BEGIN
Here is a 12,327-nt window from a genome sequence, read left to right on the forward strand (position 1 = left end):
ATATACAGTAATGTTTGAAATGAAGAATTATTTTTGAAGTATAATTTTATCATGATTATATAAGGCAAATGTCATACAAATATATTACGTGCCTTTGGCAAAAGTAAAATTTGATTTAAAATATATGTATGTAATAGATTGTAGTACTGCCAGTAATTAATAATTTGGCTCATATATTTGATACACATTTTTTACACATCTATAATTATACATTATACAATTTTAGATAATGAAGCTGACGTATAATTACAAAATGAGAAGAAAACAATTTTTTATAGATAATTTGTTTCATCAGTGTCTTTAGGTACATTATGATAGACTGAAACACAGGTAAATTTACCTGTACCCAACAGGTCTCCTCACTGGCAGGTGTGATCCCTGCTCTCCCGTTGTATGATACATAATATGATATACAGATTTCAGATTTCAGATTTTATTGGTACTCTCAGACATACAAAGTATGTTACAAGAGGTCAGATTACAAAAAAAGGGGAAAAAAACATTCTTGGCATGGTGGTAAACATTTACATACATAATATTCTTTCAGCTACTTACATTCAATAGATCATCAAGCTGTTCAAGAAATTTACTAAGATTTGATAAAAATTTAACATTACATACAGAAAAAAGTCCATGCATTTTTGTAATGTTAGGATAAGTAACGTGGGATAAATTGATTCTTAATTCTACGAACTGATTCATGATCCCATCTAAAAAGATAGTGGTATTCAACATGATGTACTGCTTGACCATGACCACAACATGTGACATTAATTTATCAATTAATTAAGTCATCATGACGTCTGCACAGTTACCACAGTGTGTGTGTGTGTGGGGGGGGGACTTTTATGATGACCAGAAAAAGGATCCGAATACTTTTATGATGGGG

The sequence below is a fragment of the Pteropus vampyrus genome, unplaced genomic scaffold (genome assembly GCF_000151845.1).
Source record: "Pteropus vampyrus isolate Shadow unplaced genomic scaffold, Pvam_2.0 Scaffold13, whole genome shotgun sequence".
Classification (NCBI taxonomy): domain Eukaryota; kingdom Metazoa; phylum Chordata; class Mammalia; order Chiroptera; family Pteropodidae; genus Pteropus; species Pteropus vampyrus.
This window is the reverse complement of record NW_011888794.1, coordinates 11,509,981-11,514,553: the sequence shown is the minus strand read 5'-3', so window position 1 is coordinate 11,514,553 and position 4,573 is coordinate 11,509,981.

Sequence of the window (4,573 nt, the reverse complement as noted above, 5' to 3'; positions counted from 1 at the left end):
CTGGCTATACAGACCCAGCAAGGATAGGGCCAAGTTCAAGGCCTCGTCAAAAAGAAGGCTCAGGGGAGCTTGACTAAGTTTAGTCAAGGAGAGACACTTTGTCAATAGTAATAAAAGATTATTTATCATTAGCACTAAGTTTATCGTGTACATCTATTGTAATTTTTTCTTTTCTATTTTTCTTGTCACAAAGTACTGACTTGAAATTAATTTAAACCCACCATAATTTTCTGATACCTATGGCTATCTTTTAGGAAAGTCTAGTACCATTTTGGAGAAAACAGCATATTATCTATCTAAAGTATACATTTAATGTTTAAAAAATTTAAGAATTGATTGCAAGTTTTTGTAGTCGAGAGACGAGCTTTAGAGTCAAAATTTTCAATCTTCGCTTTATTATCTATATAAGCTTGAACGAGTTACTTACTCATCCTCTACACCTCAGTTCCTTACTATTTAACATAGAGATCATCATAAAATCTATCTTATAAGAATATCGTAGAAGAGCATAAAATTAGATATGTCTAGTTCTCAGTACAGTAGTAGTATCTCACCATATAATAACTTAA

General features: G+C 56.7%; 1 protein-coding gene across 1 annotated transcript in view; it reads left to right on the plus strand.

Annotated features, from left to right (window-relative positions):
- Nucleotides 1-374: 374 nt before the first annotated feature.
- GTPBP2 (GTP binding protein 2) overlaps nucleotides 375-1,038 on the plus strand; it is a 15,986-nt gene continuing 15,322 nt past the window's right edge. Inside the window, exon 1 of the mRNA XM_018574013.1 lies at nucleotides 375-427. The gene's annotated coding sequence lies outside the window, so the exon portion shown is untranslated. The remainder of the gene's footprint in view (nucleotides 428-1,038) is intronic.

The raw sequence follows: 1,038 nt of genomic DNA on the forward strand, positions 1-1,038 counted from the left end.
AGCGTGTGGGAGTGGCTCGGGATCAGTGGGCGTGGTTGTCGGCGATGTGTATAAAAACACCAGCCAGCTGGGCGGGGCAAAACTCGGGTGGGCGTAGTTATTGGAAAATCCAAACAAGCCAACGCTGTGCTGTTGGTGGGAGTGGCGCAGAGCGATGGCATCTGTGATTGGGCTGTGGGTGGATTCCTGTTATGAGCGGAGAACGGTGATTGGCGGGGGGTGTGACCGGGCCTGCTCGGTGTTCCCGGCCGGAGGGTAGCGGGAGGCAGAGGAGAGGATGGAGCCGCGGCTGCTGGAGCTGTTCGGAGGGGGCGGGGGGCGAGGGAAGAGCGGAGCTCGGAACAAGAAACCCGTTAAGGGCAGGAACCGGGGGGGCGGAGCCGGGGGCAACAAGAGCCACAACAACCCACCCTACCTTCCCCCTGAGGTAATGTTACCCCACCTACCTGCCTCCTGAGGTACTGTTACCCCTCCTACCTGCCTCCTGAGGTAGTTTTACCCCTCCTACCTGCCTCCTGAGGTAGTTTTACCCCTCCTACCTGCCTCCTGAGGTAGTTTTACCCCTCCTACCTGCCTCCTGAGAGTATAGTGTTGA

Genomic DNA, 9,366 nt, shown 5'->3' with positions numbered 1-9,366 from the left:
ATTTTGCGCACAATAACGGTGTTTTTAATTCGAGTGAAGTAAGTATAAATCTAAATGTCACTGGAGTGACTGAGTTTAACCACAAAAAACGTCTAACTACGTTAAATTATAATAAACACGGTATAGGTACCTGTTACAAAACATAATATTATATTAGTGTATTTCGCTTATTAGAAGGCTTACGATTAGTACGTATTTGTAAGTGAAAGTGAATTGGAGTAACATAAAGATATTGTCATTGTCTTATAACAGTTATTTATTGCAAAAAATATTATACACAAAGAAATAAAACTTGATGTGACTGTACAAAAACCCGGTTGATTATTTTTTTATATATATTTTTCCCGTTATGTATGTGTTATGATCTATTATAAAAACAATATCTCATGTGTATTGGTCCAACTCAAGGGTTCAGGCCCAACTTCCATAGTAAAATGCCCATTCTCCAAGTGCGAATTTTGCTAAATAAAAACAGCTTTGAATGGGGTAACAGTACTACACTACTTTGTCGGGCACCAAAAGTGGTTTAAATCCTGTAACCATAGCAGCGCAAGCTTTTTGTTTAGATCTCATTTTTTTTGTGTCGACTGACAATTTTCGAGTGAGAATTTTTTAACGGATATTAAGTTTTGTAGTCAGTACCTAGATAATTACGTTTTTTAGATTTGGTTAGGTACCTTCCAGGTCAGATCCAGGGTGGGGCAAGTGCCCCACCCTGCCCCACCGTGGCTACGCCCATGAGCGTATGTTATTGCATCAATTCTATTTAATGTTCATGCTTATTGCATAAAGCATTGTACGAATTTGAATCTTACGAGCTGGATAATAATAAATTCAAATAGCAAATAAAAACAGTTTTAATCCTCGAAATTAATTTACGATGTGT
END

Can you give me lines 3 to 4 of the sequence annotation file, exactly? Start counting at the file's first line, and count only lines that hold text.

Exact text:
The sequence below is a fragment of the Pteropus vampyrus genome, unplaced genomic scaffold (genome assembly GCF_000151845.1).
Source record: "Pteropus vampyrus isolate Shadow unplaced genomic scaffold, Pvam_2.0 Scaffold13, whole genome shotgun sequence".